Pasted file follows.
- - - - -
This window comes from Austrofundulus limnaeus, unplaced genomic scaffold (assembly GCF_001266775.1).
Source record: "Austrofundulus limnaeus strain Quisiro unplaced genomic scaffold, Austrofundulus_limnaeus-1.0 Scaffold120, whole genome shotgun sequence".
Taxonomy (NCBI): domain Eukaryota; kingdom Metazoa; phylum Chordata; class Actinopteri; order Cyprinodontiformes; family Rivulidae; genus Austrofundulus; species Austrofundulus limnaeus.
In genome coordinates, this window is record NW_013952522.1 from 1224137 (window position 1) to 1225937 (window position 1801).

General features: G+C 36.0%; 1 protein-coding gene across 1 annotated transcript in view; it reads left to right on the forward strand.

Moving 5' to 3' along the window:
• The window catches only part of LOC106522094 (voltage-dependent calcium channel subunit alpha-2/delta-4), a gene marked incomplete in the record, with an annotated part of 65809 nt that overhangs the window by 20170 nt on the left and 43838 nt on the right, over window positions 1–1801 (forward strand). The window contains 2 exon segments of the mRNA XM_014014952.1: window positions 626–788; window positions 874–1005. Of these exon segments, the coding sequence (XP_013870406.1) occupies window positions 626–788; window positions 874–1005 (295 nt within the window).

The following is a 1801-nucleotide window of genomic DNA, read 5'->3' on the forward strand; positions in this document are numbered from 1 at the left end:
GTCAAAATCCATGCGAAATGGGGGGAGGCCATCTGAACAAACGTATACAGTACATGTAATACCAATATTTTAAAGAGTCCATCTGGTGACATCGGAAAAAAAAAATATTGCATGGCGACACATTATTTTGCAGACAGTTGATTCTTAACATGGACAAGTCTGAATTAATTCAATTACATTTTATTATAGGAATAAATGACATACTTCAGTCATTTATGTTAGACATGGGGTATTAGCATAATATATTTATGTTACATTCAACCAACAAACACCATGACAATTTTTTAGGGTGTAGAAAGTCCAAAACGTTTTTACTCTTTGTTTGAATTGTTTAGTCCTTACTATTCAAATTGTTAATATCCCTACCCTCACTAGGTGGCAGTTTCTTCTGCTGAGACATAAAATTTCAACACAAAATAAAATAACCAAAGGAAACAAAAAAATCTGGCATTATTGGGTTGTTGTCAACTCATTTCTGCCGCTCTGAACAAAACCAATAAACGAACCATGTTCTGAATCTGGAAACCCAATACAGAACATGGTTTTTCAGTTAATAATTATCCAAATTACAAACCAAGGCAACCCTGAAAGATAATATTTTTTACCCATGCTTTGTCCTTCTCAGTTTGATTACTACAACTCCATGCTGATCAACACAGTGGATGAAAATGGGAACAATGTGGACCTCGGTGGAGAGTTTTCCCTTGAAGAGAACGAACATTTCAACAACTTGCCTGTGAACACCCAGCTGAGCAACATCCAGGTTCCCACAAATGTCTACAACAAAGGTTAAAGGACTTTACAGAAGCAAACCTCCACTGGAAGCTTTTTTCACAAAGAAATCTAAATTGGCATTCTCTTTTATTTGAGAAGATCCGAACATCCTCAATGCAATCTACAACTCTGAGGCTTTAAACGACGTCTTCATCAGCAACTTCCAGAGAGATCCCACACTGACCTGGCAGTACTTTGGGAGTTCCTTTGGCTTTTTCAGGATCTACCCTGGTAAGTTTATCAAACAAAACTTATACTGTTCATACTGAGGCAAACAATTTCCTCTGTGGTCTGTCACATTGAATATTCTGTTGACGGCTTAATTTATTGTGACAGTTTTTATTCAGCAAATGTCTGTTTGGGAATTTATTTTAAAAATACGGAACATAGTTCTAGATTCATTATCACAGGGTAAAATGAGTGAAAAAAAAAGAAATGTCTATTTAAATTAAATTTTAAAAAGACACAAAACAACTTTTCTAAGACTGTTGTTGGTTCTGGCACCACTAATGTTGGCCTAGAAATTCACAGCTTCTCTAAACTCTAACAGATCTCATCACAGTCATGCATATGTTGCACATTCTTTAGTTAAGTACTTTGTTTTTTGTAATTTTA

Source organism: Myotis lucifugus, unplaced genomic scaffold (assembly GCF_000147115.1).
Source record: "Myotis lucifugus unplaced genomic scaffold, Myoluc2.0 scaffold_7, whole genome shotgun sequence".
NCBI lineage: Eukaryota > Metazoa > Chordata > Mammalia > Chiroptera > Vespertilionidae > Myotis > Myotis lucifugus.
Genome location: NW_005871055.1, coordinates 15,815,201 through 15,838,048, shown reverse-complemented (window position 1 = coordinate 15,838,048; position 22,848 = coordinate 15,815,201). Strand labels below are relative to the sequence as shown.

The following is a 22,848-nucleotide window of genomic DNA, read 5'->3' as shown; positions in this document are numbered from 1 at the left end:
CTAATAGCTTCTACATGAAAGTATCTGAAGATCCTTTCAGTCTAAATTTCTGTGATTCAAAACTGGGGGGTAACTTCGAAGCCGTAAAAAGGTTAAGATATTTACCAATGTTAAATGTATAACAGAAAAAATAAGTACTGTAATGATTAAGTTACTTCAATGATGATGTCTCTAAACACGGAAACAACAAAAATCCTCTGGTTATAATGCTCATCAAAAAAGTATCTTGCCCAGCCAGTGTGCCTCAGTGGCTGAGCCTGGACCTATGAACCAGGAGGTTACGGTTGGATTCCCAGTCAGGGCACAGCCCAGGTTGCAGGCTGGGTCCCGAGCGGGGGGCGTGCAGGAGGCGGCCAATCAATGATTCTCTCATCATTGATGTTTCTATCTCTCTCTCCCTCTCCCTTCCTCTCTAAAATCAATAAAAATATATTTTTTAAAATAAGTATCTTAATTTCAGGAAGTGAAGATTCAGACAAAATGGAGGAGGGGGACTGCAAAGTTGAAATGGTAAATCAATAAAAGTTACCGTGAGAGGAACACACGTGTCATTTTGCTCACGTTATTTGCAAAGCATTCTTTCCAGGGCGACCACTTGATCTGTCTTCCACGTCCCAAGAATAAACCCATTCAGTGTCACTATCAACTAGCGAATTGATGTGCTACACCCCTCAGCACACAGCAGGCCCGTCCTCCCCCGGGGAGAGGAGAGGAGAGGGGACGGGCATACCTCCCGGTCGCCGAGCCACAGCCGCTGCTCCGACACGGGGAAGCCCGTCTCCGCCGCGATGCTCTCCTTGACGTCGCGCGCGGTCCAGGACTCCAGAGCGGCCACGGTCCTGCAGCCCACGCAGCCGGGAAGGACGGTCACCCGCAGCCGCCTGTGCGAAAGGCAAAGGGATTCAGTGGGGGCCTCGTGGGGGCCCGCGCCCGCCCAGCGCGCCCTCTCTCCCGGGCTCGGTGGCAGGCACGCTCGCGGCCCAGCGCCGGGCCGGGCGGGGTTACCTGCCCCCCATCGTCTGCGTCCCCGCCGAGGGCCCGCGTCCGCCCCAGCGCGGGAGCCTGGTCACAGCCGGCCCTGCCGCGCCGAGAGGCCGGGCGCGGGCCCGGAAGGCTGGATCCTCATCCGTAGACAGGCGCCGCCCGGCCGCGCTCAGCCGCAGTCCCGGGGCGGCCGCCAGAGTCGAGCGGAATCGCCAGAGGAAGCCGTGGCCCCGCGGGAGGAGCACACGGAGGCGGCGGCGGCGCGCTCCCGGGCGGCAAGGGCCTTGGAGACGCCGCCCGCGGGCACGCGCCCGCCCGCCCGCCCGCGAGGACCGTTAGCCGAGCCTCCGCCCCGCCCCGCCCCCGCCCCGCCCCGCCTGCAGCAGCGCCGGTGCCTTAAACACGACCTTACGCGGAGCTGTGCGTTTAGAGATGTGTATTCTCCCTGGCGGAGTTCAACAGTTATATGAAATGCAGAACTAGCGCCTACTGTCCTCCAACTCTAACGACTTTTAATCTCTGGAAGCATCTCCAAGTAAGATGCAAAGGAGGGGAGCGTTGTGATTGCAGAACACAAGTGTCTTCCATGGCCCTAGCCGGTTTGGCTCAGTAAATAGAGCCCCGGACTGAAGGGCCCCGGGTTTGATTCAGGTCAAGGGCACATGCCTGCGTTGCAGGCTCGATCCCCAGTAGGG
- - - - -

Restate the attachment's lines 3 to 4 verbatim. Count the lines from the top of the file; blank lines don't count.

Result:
Taxonomy (NCBI): domain Eukaryota; kingdom Metazoa; phylum Chordata; class Actinopteri; order Cyprinodontiformes; family Rivulidae; genus Austrofundulus; species Austrofundulus limnaeus.
In genome coordinates, this window is record NW_013952522.1 from 1224137 (window position 1) to 1225937 (window position 1801).